In the post-election period, Sharif was focused on two issues — removal of Musharraf and restoration of the judges. He complained about the PPP’s slow movement towards Musharraf’s removal. Once this was achieved, Sharif focused on the judges’ restoration to the extent of staking his political reputation on the matter.
A single-issue or uni-focal approach to political and societal affairs limits the prospects of political accommodation. Nawaz Sharif took the movement for the restoration of the judges to such a high pitch that he was left with no option but to withdraw from the coalition when this goal was not achieved or lose credibility. The imperatives of democratic politics are that the leader should always have several options available so as to retain the initiative. Sharif could have had more choices but his policy of viewing complex issues in simple terms made it almost impossible for him to stay in the coalition.
The PPP is dominated by Asif Ali Zardari, who is surrounded by a handpicked group of advisors. He has carefully excluded those who were close to Benazir Bhutto, fearing that they could build pressure on him because of their known association with the slain leader.
Zardari’s worldview appears to be quite complex, and takes into account the diverse pressures that influence policy options for governance and political management. He was not focused on just two items, i.e. removal of Musharraf and restoration of the judges. Being the leader of the ruling party, he received input from various domestic and external sources, which influenced his decisions. Sharif was not exposed to such pressures.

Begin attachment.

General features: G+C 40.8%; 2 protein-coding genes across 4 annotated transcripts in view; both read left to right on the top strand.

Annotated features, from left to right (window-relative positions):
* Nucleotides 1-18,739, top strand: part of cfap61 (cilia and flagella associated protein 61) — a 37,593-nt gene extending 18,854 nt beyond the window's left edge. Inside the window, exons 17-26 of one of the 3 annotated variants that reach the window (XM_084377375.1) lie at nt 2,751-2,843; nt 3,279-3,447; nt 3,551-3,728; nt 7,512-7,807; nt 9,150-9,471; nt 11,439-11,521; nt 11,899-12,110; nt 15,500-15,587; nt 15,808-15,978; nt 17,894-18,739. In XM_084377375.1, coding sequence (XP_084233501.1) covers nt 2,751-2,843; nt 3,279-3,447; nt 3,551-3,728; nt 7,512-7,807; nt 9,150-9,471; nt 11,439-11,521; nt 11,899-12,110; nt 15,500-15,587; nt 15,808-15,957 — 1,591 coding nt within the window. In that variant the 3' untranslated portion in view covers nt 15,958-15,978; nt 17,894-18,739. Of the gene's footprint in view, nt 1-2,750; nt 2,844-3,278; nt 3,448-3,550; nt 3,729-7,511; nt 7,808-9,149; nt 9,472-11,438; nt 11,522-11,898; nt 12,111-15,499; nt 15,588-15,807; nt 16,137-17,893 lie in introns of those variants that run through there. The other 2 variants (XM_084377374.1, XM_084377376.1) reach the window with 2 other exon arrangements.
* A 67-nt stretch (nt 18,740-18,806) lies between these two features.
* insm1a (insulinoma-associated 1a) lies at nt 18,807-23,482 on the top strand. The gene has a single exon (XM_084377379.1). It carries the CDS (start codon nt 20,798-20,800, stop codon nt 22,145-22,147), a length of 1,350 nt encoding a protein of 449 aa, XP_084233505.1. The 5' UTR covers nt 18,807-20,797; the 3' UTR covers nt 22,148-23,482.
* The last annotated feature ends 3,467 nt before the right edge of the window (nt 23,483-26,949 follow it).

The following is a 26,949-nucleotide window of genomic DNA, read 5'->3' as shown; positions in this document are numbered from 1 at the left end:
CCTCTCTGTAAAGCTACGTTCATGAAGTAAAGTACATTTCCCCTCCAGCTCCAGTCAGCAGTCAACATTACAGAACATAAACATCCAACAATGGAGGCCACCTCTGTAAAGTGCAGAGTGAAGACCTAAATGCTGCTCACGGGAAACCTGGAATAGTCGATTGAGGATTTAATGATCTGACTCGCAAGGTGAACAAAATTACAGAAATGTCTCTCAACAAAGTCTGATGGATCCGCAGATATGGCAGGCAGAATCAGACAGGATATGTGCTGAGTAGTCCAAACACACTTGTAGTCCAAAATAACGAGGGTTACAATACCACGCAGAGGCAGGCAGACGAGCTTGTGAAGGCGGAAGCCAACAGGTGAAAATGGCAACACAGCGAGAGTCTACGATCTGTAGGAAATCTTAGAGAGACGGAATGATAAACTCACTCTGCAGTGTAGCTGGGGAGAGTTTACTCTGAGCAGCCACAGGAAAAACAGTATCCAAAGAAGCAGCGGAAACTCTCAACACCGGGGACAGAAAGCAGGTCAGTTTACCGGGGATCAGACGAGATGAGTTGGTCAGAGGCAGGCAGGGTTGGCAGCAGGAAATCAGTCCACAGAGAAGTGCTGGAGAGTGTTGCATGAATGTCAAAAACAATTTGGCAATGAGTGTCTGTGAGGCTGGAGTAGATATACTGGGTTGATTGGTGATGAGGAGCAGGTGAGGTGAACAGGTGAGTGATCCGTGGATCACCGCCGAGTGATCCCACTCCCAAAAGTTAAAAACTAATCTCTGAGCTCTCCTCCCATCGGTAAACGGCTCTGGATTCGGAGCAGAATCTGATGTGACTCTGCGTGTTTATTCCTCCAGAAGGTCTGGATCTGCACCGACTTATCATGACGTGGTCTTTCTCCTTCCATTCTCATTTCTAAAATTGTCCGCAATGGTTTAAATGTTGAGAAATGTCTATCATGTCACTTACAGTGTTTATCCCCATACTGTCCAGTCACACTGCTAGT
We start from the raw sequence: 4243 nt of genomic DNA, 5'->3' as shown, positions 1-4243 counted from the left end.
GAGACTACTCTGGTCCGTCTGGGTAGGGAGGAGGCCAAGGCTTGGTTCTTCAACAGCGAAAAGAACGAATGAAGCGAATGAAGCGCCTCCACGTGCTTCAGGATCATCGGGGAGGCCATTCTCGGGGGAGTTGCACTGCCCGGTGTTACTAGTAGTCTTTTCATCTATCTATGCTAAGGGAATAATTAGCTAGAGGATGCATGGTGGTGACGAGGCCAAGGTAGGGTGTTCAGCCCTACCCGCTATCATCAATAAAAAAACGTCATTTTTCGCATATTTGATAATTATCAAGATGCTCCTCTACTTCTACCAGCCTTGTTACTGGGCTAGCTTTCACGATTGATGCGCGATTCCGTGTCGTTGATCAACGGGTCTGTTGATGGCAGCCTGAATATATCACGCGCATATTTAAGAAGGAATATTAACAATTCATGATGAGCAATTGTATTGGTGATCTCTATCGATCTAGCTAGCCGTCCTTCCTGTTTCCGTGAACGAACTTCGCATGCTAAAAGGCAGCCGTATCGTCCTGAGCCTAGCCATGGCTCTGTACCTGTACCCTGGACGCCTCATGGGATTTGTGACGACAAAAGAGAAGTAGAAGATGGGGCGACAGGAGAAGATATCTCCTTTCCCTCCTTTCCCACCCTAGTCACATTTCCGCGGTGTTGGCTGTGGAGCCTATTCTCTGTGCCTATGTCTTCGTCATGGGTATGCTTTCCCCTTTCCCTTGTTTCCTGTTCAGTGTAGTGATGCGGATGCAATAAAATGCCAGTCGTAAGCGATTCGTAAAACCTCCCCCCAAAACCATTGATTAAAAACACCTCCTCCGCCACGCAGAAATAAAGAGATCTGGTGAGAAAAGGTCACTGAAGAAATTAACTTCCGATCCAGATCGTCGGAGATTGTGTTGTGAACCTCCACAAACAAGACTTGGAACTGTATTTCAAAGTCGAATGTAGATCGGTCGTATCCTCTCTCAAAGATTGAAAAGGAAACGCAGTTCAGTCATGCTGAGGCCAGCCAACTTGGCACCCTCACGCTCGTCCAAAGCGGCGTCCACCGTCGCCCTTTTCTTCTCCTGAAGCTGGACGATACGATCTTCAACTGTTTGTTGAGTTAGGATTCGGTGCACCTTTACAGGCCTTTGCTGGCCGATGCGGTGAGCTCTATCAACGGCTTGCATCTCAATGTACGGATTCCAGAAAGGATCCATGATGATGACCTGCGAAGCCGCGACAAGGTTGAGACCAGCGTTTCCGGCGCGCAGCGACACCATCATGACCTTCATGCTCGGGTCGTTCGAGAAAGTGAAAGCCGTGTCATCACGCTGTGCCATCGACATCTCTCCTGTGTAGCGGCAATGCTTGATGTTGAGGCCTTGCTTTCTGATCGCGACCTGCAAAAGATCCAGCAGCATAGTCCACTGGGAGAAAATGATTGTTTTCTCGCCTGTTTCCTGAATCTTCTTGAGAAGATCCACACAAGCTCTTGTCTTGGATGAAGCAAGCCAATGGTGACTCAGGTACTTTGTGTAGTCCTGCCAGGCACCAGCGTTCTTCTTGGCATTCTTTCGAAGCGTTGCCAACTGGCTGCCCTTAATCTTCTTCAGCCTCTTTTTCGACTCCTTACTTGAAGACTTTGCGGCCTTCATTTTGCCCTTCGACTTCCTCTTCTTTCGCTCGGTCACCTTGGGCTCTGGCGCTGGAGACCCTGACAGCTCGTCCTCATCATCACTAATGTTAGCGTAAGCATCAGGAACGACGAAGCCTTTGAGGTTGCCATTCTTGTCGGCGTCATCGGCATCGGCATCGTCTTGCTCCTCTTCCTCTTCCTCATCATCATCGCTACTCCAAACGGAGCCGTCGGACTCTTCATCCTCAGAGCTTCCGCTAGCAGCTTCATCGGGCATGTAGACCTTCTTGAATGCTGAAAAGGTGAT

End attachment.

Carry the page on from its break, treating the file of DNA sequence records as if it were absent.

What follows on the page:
However, Zardari’s worldview must be influenced by the years of detention without conviction and the different pressures the governments of Nawaz Sharif and Pervez Musharraf applied on him during these years. This experience is expected to create strong distrust of political adversaries. It can also lead to the habit of keeping one’s moves or counter-moves as confidential as possible. This partly explains why he signed deals with Sharif on the restoration of the judges to address the problem at hand. However, he kept his real strategy on the judges’ issue to himself and his trusted lieutenants.
As a multi-focal leader Zardari is likely to be more accommodating than a uni-focal one. However, he may find it difficult to build reliable partnerships with the leaders and groups he or his close associates cannot trust. Their current disposition is influenced by past experience. However, this will be moderated as Zardari and his associates gain new and positive experience.
Further, the PPP’s worldview is shaped by its all-Pakistan character. As it has parliamentarians from all provinces, especially from Sindh and the Punjab, it will have to take into account a wide range of issues and pressures for decision-making.
The PMLN is based predominantly in the Punjab. It has a smaller number of parliamentarians from other provinces. Its strategy is to consolidate its position further in the Punjab to continue ruling the province and improve its bargaining position at the federal level by virtue of its hold over the Punjab. This perspective makes policy choices somewhat easier because it can ignore or downplay pressures from other provinces.
The PPP and the PMLN will have to make a real effort if they want to develop an enduring working relationship. This is possible if both pursue multi-issue politics and recognise that governance and political management involves the balancing of diverse internal and external demands against the backdrop of a consensus-based agenda, rather than on single-issue politics or strong political fixations.
Dr Hasan-Askari Rizvi is a political and defence analyst
Source: Daily Times, 31/8/2008